Trump doubles down on Section 230 repeal after GOP pushback

President TrumpDonald TrumpOhio Republican who voted to impeach Trump says he won't seek reelection Youngkin breaks with Trump on whether Democrats will cheat in the Virginia governor's race Trump endorses challenger in Michigan AG race MORE doubled down Thursday on his calls for Republicans to include the repeal of a legal protection for tech companies in a must-pass defense policy bill after many in the GOP pushed back on tying the two issues together.

In a tweet, Trump recognized the Republican criticism of his proposal but said repealing Section 230, a provision that protects tech firms from liability over third-party content on their platforms, is a “MUST.”

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Trump has railed against social media platforms throughout his tenure over unsubstantiated claims that companies such as Twitter and Facebook are unfairly censoring conservative content. He views a repeal of Section 230 as prime way of hitting back at the firms, and his criticism has ramped up in recent weeks as the platforms flag his posts featuring unfounded claims of widespread voter fraud in the presidential race.

The president first demanded that Republicans tie a Section 230 repeal with the annual National Defense Authorization Act (NDAA) earlier this week, warning to veto the annual legislation if a repeal is not included. He had previously threatened to repeal the bill over a provision mandating that the Pentagon rename Confederate-named military bases.

His calls appeared to fall on mostly deaf ears this week in Congress, however, as several Republicans said they’d already reached a deal with Democrats on language for the NDAA and that a provision regarding Section 230 did not belong in the defense bill.

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“230 has nothing to do with the military," said Senate Armed Services Committee Chairman James InhofeJames (Jim) Mountain InhofeTop Republican: General told senators he opposed Afghanistan withdrawal Austin, Milley to testify on Afghanistan withdrawal The Pentagon budget is already out of control: Some in Congress want to make it worse MORE (R-Okla.). "I agree with his sentiments ... but you can’t do it in this bill. That’s not a part of the bill."

"I would hope that he would not actually follow through with that because the NDAA is critical," Sen. Mike RoundsMike RoundsThe 19 GOP senators who voted for the T infrastructure bill Senate passes T bipartisan infrastructure bill in major victory for Biden Senate votes to end debate on T infrastructure bill MORE (R-S.D.) said regarding Trump’s veto threat over Section 230.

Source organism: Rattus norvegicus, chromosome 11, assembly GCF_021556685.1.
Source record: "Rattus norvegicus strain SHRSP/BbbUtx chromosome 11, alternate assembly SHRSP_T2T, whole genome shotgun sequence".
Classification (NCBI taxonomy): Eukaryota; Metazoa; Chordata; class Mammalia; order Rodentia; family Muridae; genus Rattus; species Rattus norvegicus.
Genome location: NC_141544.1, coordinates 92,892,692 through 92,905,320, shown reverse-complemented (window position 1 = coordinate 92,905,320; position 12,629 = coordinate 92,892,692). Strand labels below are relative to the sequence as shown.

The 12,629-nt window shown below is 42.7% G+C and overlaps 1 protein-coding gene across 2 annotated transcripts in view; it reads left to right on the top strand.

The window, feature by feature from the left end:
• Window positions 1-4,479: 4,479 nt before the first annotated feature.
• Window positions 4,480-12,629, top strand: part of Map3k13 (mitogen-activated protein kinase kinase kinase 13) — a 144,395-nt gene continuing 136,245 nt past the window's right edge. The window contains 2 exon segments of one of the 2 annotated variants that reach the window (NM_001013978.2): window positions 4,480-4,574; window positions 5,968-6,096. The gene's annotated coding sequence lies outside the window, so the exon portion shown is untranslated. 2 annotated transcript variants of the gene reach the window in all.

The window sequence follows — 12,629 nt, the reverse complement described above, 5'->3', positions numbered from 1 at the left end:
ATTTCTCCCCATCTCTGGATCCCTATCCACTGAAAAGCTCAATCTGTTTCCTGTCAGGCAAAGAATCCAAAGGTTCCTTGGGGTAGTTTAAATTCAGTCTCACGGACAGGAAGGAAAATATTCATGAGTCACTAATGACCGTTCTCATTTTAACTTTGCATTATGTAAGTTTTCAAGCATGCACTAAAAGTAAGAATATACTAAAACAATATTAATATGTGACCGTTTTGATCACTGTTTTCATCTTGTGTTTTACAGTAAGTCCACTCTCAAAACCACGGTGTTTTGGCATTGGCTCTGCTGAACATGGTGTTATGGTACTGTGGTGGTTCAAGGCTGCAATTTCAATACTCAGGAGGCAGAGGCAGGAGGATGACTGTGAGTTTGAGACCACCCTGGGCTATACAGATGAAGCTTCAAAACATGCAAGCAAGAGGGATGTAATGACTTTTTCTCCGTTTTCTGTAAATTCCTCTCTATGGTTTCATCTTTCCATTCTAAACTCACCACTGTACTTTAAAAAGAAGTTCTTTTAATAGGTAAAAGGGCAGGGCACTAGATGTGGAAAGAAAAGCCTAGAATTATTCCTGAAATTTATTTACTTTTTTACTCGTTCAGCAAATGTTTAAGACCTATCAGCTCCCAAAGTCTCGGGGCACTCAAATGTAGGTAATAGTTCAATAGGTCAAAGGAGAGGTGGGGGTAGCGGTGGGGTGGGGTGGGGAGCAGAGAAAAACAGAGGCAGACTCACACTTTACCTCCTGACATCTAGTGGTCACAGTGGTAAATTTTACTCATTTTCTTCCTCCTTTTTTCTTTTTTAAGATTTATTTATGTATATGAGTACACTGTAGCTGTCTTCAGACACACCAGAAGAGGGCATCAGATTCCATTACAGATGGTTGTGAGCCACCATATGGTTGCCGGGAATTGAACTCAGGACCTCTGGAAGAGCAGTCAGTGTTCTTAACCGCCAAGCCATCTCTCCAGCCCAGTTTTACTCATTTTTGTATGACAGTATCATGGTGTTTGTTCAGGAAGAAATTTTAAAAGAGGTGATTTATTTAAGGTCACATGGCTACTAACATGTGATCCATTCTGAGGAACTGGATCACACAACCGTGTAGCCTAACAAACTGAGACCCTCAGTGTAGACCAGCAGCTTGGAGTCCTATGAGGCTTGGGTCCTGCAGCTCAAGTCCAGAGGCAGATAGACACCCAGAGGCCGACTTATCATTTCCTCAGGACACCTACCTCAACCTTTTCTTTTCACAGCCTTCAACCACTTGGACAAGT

Congressional negotiators began signing a compromise bill between the House and Senate versions, known as a conference report, Wednesday evening without any language on Section 230, a House aide confirmed to The Hill.

Sen. Josh HawleyJoshua (Josh) David HawleyOvernight Defense & National Security — Milley becomes lightning rod Joint Chiefs Chairman Milley becomes lightning rod on right Hawley pledges to slow walk Biden's Pentagon, State picks over messy Afghanistan exit MORE (R-Mo.), meanwhile, has said he “cannot support” the NDAA because it doesn’t contain Section 230 reforms but does contain language regarding the Confederate-named bases, and Sen. Lindsey GrahamLindsey Olin GrahamTrump offers sympathy for those charged with Jan. 6 offenses Lindsey Graham: Police need 'to take a firm line' with Sept. 18 rally attendees Overnight Defense & National Security — Milley becomes lightning rod MORE (R-S.C.) said he was supportive of Trump “using all the leverage he can” to reform the tech protection.

Outgoing Rep. Tulsi GabbardTulsi GabbardProgressives breathe sigh of relief after Afghan withdrawal Hillicon Valley: US has made progress on cyber but more needed, report says | Democrat urges changes for 'problematic' crypto language in infrastructure bill | Facebook may be forced to unwind Giphy acquisition YouTube rival Rumble strikes deals with Tulsi Gabbard, Glenn Greenwald MORE (D-Hawaii) has also said she “fully” backs Trump on his veto threat, tweeting, “please don’t back down.” 

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However, those voices of support appear to be in the minority, with Republicans in Senate leadership noting that the NDAA must be passed.

"I don't think the defense bill is the place to litigate that," Sen. John ThuneJohn Randolph ThuneManchin keeps Washington guessing on what he wants Manchin-McConnell meet amid new voting rights push Republican leaders misjudged Jan. 6 committee MORE (S.D.), the No. 2 Senate Republican, said. "There will be enormous support for getting the defense authorization bill passed and hopefully signed into law."